DPJ - Code de vie

French (Available subtitled in French)

Region: Quebec

Year of Production: 2017

Duration: tv 68 min Long métrage 1h55

A cinema verité documentary – After spending several months in the DPJ system as an observer, with the approval of senior management who accepted for the first time to open all the doors and to demystify the much-feared monster, the result is a shock-documentary with a fascinating view of the inside workings of the government agency, one that overturns and explodes a number of pre-conceived myths the public has about the DPJ. Viewers will find themselves in a truly riveting world, one that is never seen in media coverage on the subject.

In the spirit of cinema-vérité, the documentary takes us through all the steps in the DPJ machine, without censorship or compromise, keeping the tension and action levels high. There’s never any hesitation in taking the camera into places where one has never been before: from the first calls to the reporting centre, through the interventions of the front-line workers breaking down doors, to the group homes and detention centres that make some prisons look good, to the families with an abusive parent, to the toddler centres (or “popcorn” as they are referred to since they can pop at any moment), until finally, as totally unprepared 18-year-olds, our troubled youth exit from the system into the world on their own without so much as a safety net.

The film crew is reduced to the bare minimum (director/cameraman and sound recorder) so as not to get in the way and to leave as much space as possible for the main players, using full-shoulder shots and close-ups focused on them. By filming over a long period, the director/cameraman develops close ties with the players to more accurately capture the heartbreak and the tidal wave of emotions they go through, whether they’re children, parents, or social workers.

Social workers, those secular saints who sacrifice their family life through self-denial and who are constantly under pressure, suffer more burnout than any other profession, and are themselves routinely kept under surveillance by an internal army of psychologists. Their work in the field is at the very heart of the film and viewers will be confronted with intense situations as they walk on a tightrope of tension without ever making any value judgments to show the reality they face in the most forceful way possible.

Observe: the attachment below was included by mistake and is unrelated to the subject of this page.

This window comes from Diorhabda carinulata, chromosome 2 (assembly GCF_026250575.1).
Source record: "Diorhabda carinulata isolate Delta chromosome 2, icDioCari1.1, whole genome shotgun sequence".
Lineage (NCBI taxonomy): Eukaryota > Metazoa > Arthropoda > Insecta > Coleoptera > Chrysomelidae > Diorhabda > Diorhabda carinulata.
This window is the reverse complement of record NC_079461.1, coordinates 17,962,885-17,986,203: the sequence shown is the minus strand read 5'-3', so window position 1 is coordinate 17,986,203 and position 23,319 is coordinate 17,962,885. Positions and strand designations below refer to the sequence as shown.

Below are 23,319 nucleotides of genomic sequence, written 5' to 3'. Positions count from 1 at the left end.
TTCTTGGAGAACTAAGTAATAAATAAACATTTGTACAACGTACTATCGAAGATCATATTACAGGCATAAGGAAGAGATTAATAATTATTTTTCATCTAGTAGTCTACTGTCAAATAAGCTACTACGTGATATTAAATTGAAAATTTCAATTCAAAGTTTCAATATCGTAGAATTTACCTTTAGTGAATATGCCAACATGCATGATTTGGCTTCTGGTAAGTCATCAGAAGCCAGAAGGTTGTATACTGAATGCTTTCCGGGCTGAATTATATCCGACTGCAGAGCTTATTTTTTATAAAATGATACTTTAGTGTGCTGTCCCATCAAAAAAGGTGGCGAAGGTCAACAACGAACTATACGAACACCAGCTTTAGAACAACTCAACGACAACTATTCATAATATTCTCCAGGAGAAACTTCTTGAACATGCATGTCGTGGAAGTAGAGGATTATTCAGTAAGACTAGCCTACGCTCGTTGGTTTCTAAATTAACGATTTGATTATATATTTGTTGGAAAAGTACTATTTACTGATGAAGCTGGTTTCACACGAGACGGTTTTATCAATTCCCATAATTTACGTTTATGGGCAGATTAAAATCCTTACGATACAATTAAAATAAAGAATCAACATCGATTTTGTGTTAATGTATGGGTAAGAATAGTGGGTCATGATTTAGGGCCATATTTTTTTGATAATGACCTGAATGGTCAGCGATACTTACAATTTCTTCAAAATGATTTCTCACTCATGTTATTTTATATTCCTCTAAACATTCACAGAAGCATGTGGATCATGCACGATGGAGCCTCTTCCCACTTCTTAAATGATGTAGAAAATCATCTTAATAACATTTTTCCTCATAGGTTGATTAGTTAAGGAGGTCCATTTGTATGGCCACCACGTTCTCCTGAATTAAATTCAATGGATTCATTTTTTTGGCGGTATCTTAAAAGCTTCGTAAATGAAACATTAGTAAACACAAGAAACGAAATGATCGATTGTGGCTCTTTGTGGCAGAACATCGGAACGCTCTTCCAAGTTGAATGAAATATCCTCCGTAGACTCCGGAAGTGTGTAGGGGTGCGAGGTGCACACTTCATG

Social workers juggle with very fundamental issues knowing that the slightest decision can have an irreversible impact on the lives of a young person and their family, all of which can lead to everyday dilemmas and the extremely edgy situations that are the backbone of the film. Each scene is built on a moral debate worthy of a major dramatic film: should an 8-year-old child be taken from their family against the wishes of their parents? How to convince a 17-year-old mother to give her child up for adoption? What should the DPJ do when a family of political refugees speaking a Punjabi dialect refuses to send their child to school and what they consider an education would be considered gross negligence here? When a youth is responsible for a violent crisis in a youth centre, should they put in solitary confinement at the Cité des Prairies facility, surrounded by hardened criminals, in order to protect the others at the youth centre? How do you straddle the line between the system and a human life, between the endless bureaucratic roadblocks and the immensely complex reality on the ground?

Unlike the Hollywood stereotype, social workers will admit outright out that these young people, who are often struggling with deep attachment disorders, do not need love and a normal loving family because they will destroy the healthy family structure or go crazy. In an effort to rebuild lives, social workers do not see themselves as substitute parents, but as educators who keep their emotions in check, and provide the necessary discipline, order, and strict rules. Without showing signs of overly outward affection, they do work of meticulous craftsmanship, slowly unraveling the knots in an attempt to restore dignity and self-esteem to the young people and their parents.

A disturbing documentary that raises questions

Is the DPJ a dehumanized technocratic machine or is it an institution that does the best it can to systematize humane treatment and compassion? How can a society possibly manage and contain violence at its source, violence that is inflicted on children, violence that is at the root of most crime and the breakdown of our social fabric? What would happen to our world without this social net, with all its good qualities and its shocking defects? DPJ takes viewers on a captivating and challenging journey packed with extreme situations that carry an emotional burden of rare power, one that will hopefully fuel a fundamental societal debate and set a precedent on our cinematic landscape.

PRODUCTION COMPANY: Les Productions Lustitia Inc